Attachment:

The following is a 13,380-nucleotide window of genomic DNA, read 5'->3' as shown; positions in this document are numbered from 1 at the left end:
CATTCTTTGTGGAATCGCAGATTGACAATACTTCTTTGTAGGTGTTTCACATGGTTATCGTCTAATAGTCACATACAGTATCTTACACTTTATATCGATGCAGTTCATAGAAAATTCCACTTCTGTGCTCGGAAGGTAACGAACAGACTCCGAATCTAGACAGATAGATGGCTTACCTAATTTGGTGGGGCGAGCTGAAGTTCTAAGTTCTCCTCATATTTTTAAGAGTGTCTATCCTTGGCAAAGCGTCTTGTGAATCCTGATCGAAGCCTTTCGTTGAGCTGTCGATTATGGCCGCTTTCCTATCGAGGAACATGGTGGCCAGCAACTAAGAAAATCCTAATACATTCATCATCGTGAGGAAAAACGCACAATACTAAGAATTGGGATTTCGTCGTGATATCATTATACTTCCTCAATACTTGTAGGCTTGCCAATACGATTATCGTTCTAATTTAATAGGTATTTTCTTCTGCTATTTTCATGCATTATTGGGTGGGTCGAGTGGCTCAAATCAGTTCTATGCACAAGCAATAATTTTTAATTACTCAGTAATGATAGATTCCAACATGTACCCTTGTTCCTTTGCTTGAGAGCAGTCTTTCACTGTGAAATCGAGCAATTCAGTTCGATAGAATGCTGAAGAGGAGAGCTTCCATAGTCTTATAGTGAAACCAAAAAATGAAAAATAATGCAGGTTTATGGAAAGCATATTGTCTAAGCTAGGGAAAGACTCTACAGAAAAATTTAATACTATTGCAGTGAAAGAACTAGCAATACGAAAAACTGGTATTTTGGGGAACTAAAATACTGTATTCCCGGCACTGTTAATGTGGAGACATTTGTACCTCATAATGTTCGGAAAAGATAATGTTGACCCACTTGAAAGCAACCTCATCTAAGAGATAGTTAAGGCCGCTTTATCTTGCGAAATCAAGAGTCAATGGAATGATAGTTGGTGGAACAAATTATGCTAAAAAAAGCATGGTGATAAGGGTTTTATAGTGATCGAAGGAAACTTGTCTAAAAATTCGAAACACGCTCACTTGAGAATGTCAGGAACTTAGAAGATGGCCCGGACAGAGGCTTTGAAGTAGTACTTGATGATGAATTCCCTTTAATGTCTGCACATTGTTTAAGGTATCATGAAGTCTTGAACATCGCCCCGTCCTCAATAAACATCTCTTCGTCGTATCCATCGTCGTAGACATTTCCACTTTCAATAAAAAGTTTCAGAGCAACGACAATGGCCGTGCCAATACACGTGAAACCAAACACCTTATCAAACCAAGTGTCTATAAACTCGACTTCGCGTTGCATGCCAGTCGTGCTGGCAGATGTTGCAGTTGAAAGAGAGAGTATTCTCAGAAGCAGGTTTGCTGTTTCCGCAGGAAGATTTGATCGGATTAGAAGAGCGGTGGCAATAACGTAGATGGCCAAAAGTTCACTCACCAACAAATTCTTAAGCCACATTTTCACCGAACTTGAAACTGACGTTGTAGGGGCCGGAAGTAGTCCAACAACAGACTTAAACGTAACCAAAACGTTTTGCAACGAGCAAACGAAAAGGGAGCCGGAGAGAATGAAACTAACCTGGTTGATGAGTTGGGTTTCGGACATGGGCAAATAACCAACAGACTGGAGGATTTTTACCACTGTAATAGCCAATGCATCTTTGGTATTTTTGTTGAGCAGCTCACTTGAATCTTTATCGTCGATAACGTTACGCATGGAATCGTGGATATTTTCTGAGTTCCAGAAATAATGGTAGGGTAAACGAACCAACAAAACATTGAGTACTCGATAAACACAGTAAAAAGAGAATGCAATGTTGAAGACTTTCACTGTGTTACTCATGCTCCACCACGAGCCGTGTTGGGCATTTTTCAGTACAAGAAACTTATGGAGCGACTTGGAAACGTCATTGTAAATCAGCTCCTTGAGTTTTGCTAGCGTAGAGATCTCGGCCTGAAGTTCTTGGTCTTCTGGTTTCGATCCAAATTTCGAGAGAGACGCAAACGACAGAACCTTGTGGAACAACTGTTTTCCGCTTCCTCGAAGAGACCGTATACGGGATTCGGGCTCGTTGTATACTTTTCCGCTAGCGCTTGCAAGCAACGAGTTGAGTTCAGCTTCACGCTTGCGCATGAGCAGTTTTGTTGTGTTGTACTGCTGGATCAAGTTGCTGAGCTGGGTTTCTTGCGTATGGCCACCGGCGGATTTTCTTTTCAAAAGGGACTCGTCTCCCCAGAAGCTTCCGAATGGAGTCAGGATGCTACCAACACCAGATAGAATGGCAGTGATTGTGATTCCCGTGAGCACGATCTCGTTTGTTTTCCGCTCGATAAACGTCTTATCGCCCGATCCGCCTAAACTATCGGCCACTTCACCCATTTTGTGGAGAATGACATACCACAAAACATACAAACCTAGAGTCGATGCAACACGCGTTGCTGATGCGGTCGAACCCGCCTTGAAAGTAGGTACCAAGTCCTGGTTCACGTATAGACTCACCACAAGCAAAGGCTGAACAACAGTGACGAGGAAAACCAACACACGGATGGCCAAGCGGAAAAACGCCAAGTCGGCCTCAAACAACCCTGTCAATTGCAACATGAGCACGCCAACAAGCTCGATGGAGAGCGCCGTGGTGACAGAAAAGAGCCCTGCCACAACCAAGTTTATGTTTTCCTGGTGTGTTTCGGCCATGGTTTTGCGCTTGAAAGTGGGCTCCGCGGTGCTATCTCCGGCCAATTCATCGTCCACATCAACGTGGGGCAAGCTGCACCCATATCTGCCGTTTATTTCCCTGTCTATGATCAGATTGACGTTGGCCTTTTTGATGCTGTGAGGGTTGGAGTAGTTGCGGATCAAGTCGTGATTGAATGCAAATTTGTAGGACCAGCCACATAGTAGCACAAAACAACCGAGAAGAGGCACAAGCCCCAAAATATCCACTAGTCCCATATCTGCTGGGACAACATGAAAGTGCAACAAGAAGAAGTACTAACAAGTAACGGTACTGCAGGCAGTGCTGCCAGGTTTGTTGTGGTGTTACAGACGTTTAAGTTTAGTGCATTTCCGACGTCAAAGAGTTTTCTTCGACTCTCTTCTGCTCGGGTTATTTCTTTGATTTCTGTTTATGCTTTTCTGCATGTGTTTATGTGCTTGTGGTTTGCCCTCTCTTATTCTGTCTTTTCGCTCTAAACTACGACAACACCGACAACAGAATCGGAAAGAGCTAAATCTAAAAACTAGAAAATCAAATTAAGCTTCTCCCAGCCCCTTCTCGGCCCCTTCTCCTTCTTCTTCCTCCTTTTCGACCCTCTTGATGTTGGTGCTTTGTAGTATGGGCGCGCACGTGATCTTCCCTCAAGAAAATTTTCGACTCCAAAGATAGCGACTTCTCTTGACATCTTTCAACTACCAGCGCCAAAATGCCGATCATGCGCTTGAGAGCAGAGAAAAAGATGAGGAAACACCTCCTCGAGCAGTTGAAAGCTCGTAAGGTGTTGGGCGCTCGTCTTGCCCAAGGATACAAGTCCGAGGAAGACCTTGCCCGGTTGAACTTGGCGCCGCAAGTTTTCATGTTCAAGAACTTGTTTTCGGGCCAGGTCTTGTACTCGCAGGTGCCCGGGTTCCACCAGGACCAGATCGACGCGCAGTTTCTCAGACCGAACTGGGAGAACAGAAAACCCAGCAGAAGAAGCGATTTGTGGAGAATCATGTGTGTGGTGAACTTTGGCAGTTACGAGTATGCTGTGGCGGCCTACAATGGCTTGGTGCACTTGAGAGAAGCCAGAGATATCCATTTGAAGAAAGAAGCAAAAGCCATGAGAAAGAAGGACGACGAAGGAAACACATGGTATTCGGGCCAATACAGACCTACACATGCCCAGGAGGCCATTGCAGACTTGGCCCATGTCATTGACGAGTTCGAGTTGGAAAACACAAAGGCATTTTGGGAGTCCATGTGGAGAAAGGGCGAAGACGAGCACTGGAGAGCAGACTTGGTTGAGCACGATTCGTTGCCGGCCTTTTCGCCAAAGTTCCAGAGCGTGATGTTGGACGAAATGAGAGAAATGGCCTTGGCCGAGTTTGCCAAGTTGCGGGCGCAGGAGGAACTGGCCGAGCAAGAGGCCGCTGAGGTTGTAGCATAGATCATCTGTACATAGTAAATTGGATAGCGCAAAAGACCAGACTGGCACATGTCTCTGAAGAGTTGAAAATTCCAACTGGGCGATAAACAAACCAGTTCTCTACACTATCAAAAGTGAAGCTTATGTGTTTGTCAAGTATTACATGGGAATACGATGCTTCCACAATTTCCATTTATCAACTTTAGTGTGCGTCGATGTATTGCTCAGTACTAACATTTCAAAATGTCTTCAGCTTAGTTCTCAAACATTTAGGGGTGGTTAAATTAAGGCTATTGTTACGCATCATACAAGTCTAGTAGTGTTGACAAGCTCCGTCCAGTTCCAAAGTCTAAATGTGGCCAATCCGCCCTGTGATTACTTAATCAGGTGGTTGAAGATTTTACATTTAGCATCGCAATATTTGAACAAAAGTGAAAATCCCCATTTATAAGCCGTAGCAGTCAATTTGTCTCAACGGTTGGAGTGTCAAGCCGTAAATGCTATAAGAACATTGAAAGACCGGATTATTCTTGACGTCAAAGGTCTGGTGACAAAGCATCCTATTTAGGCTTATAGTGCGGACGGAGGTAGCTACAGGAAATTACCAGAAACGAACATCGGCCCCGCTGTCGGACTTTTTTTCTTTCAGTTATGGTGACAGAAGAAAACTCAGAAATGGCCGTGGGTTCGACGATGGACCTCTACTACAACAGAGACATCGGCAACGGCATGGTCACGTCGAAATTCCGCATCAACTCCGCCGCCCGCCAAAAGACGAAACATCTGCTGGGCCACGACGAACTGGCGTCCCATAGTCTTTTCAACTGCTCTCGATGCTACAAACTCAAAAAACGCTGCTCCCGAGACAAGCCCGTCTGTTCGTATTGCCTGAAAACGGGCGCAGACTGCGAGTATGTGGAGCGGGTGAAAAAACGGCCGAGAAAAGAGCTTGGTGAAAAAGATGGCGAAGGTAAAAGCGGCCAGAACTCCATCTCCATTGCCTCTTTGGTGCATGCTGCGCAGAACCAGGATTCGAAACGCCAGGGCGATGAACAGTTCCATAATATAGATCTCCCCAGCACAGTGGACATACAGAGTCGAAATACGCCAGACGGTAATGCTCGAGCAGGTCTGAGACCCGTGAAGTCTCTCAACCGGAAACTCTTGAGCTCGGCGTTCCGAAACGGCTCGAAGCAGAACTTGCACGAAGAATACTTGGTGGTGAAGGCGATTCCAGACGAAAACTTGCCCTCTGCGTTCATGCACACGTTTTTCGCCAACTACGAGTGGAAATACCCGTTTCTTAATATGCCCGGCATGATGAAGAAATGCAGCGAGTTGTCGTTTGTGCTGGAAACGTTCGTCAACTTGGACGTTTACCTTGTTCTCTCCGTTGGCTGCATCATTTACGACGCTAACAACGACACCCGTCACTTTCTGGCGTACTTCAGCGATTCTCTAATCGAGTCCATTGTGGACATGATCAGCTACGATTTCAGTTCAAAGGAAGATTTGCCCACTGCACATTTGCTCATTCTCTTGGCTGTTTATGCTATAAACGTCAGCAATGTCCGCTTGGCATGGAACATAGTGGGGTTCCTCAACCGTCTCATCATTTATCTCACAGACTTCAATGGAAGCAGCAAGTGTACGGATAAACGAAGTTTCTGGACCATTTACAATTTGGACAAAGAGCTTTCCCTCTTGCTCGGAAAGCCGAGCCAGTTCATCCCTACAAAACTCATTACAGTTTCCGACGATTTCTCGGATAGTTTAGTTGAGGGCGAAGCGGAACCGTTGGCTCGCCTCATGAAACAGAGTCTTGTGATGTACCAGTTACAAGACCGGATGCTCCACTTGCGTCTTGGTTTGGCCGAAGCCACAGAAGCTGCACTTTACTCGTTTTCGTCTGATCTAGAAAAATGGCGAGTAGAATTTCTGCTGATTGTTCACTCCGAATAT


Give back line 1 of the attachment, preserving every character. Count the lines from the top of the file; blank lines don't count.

The following is a 13,380-nucleotide window of genomic DNA, read 5'->3' as shown; positions in this document are numbered from 1 at the left end: